“Hey Bristlenut, taste this cake,” I said to my little brother Jim. He looked at me, unsure. The Australian sun had tanned his scrawny body a deep toffee, including his scalp under his trademark brush cut. “It tastes like chocolate,” I said, pretending to take a bite of the dirt mixture on my shovel.
He slowly took a small bite... ”It does!” he said with a muddy smile. I almost felt bad for a moment. Then I noticed something by my foot at the edge of the driveway. “Hey, did you know that snails taste like candy?”
“No they don’t!”
“They do! People pay a lot of money for them in fancy restaurants.”
As I reached for the snail, I glanced at the road and noticed a small cloud of dust in the distance, with a white spot in the centre, approaching fast. Clearly not a car. We lived in the last house before a small forest and a bridge to the more industrial part of Guildford, so there wasn’t much traffic on our end of the street.
The dust cleared as the object thundered over the bridge. Suddenly it was in front of our house – a heaving monster with menacing crimson eyes and clumps of filthy wool flapping against its sides. Jim and I shrieked. The bulging eye fixed on mine and its raw animal terror shot through me. In that heartbeat, it veered up the driveway toward us.
“Run!” I pushed my brother ahead of me to the backyard. “Mum! Help! Mum!”
My mother appeared on the back porch, annoyed and clearly about to tell us to stop fighting for probably the fourth time that day. When she saw what was chasing us, she picked up her whisk broom and hollered, “Get in the house!”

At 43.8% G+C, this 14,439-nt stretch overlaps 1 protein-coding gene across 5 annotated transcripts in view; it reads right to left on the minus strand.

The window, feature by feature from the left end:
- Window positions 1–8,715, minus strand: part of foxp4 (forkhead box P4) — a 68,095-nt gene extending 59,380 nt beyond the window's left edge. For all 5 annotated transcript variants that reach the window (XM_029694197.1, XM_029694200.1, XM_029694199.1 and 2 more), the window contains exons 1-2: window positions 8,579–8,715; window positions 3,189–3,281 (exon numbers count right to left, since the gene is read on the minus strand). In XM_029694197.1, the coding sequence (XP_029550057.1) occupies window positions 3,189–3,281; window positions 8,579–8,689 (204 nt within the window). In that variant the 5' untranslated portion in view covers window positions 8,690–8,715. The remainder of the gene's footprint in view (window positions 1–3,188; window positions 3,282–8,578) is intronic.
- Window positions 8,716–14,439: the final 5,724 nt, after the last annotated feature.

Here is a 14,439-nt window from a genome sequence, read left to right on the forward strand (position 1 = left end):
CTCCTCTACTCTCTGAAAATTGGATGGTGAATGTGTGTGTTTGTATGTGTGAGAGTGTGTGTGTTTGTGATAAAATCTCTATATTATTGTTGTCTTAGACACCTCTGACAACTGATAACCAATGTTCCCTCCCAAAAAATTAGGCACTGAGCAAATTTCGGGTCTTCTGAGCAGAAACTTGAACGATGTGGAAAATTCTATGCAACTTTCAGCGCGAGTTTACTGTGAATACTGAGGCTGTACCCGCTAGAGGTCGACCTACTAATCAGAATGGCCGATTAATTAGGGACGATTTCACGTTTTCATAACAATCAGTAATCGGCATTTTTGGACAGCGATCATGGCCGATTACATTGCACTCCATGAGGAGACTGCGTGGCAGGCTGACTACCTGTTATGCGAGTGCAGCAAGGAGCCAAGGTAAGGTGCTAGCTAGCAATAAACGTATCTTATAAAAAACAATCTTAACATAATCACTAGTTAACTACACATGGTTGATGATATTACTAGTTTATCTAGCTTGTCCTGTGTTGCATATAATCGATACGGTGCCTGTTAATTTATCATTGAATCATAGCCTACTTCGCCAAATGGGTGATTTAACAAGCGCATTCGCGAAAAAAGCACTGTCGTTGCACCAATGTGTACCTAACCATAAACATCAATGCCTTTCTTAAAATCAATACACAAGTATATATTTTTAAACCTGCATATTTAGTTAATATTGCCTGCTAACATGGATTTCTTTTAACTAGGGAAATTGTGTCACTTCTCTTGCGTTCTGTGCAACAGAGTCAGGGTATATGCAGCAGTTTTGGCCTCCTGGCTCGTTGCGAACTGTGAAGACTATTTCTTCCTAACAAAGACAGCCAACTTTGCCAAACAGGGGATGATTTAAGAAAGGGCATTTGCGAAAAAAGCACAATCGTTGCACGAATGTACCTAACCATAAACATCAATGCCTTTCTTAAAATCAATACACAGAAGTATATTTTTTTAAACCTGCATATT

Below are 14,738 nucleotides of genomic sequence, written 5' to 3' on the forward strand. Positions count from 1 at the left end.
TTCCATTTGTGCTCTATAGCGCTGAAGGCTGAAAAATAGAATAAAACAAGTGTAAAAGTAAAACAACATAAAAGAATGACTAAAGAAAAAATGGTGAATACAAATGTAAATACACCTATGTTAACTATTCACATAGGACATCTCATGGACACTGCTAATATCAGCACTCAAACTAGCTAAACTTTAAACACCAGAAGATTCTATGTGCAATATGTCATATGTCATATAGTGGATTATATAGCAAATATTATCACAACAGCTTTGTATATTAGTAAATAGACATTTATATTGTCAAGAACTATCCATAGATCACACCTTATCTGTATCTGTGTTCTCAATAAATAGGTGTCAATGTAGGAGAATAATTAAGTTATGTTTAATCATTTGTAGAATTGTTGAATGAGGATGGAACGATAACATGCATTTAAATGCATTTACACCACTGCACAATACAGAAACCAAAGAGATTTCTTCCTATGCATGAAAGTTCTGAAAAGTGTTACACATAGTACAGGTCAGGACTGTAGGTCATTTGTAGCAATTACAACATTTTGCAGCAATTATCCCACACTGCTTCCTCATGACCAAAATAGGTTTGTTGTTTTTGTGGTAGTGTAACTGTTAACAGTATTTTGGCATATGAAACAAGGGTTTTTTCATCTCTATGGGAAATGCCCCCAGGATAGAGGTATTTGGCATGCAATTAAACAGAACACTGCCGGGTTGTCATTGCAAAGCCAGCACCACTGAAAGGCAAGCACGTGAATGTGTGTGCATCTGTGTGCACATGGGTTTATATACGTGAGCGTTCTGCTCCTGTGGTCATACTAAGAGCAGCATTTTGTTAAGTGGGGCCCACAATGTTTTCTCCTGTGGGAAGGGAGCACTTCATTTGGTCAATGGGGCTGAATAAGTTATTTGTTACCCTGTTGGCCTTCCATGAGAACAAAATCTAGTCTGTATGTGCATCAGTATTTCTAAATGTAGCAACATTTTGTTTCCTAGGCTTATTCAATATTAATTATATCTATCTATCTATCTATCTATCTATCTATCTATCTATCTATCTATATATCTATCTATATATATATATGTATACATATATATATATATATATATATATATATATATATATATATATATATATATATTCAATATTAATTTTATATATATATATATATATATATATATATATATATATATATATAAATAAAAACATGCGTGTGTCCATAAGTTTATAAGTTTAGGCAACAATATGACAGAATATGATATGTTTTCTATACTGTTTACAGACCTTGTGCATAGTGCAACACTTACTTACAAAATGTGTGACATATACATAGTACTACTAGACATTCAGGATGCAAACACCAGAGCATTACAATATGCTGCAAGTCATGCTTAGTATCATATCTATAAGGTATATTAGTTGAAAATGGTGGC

Crouched behind the dubious safety of the screen door, my brother and I watched the battle in fear and amazement. Representing evil: the not-so-white sheep. Representing good: my barefoot mum, with her helmet of short black hair and thick cat-eye glasses. She wielded her broom with an expertise that would have made an Amazonian proud. She chased the sheep through the sandbox and around the almond tree. Stymied by fences at every turn, the sheep crashed into the side of the shed, sending the sweet pea vine flying off the trellis. Thwack! went the broom against the sheep’s flank. Thunk! went the sheep’s head as it caught the edge of the rickety outhouse.
“Get out! Get out!” commanded Mum in that tone that we all knew and feared, sweeping the beast back to the driveway.
My brother and I raced through the house to the living room window. The sheep careened down the driveway, made a wide left turn onto the road and bolted off the way it had come. Back toward the abattoir at the other side of the bridge.
Lisa Sutcliffe is an Oakville, Ontario resident in the honeymoon stage of retirement. She is rediscovering the joy of writing something other than proposals and corporate documents, thanks to the inspirational environment of Brian Henry’s classes.
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